Great Aunt Margaret whispered it to me once on a summer afternoon in her apartment. She was in her early nineties by then, and had been more of a grandma to us than our “real” ones. She and Uncle Milo always hugged us, told us they loved us, kept toys at their home for us to play with, cooked turkeys, baked persimmon pudding.
“You know,” she says sipping her tea, “we tried. We tried for years,” she shrugs, “But doctors didn’t know all the stuff they do now.”
I can barely pull my eyes up to make contact with hers. I always wanted to know why she didn’t have kids, given her joy at spending time with us and with the neighborhood kids. I’d asked around the family but nobody seemed to know. Nobody had ever talked about it with her.
“Of course the problems must’ve been from his side of the family, not ours” she chuckles and I see the familiar twinkle in her eyes return.
Her confession came a decade before I hit the fertility market, but her soft words stuck with me. I was sad for my Great Aunt Margaret who had been so generous to her (grand) nephews and nieces, but couldn’t have a baby, and hadn’t adopted. I was sad that it was such a secret, something others gossiped about.
I came to understand just how profoundly silence can shape the process of trying to get pregnant. When I was facing cycle after cycle with no signs of a baby, I was living a double life: a confident writer/professor for the public, a stressed out, anxious woman in private. I was living for the next insemination, the next blood test, carefully keeping my despair to myself.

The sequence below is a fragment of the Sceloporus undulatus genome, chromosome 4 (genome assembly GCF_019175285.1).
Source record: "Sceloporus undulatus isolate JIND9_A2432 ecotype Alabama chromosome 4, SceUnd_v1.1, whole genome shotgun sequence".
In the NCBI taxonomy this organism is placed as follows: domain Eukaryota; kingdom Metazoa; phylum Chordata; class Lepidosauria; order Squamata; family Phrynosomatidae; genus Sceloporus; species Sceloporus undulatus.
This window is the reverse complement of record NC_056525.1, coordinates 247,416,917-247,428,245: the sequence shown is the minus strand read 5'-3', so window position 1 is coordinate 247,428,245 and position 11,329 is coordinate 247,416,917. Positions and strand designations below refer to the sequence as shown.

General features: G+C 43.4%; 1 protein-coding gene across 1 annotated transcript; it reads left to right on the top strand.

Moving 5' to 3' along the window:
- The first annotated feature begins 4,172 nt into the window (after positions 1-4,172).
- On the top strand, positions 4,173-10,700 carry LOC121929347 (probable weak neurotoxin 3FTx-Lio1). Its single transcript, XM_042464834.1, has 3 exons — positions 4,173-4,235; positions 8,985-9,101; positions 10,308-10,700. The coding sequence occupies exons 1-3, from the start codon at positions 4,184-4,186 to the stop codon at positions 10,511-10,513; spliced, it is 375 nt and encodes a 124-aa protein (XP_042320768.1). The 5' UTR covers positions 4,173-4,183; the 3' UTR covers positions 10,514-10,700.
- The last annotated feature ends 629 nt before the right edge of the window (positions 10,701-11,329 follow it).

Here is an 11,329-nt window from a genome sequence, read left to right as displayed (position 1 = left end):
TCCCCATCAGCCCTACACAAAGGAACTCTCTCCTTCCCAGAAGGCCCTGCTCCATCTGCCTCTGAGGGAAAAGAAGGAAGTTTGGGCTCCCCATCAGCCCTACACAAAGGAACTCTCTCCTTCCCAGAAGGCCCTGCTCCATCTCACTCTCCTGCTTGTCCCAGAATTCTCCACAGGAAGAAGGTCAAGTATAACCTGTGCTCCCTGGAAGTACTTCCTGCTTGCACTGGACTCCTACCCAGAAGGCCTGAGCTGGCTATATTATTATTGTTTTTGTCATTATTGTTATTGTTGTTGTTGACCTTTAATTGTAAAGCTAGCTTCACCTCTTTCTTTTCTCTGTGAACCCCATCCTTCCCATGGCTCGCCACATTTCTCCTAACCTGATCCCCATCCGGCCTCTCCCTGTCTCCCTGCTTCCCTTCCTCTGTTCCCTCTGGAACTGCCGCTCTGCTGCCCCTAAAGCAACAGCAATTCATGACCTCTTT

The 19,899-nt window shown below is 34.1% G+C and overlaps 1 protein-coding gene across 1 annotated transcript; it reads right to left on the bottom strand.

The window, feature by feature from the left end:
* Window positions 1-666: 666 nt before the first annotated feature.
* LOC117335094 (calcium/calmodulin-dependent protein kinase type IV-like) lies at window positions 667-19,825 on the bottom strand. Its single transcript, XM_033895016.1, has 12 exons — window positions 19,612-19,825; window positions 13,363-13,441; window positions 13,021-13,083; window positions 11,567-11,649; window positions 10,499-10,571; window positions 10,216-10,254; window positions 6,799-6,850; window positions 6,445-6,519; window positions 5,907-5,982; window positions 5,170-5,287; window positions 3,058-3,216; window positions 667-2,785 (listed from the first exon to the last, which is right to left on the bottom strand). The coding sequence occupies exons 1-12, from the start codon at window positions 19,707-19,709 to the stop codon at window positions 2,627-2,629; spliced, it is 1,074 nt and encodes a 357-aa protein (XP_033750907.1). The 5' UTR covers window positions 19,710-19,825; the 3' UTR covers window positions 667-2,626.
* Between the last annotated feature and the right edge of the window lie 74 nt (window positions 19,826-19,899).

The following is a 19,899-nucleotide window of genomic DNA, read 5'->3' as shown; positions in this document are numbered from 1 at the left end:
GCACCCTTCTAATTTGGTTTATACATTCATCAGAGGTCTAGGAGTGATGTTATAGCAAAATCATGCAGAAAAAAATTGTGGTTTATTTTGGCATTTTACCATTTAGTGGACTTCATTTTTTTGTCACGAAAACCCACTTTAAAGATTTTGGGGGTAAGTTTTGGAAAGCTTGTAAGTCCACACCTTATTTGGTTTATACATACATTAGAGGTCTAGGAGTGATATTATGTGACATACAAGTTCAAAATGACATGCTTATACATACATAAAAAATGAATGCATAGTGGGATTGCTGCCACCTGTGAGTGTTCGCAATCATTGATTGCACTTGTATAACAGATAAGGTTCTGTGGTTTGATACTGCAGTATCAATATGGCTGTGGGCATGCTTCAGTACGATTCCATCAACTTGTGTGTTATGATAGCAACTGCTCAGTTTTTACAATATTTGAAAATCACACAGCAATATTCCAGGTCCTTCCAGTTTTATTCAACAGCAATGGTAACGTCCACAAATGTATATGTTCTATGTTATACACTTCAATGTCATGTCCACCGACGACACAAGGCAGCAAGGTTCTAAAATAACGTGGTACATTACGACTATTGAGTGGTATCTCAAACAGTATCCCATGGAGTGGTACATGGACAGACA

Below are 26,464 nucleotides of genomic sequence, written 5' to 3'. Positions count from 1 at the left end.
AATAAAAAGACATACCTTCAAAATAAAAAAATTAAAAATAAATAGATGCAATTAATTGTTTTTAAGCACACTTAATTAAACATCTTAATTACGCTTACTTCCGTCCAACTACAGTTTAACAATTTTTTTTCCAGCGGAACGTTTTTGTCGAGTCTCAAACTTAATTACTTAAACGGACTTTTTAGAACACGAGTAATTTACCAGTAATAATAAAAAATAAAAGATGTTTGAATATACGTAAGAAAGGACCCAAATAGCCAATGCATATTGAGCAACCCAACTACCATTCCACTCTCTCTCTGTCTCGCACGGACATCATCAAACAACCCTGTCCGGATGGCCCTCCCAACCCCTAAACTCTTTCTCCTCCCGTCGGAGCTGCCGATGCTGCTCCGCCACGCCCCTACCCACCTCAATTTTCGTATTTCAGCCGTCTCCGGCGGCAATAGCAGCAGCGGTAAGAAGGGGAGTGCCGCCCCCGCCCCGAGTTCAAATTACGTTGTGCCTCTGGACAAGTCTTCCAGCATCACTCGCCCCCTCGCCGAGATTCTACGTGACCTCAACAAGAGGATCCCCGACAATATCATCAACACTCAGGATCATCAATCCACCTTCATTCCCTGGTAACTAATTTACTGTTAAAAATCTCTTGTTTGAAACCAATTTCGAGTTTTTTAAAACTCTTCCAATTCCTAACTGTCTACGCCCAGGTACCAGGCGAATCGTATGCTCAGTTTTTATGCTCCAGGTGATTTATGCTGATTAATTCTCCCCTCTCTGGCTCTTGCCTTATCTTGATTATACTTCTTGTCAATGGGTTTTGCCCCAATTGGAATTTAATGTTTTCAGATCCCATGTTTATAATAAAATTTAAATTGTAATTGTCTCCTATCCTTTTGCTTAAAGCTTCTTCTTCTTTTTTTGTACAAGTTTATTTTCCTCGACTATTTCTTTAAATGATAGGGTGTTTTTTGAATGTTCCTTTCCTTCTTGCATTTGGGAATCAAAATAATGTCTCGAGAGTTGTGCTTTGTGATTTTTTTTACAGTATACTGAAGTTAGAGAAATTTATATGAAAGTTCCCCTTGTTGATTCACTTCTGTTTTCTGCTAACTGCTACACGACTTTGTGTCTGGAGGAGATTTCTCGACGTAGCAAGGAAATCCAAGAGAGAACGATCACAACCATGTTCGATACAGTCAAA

Since the publication of my memoir How to Get a Girl Pregnant, chronicling my struggles (and adventures) in fertility, women have been approaching me with their own stories. They tell me quietly, off in the corner of a room, about the boyfriend who’s not ready to start trying, or the way they feel holding a negative pregnancy test, or the miscarriage at work. The words are prefaced with “Nobody knows about this.” And I understand and reassure them that I will hold their secrets in confidence. I am honoured by their trust in me, and amazed by the possibilities of the relationship of writing/reading. It’s the reason I wrote the book. I wanted to shake the loneliness of my own quest, to connect with other people, to name the experiences and put those words out into the universe. I wanted to replace the stereotypes of (in)fertility as some type of clinical, sterile experience, with a real woman’s body, full of sex, desire, vulnerability and humour.
As a dyke I am well-versed in sexual secrets. I’ve seen every kind of closet, and the hurt and shame that often fill them. I’m suspicious of silence, and have always been hell-bent on busting it open. The doctors may or may not be able to help us get pregnant these days, but at least, if even only through the written/web page, we can be there for each other.
Karleen Pendleton Jiménez is the screenwriter of the award-winner film Tomboy, and the author for the children’s book Are You a Boy or a Girl?, a finalist for the Lambda Literary Award. She is a professor of education at Trent University. Raised in LA, having lived in Berkeley and San Diego, she now makes her home in Toronto.
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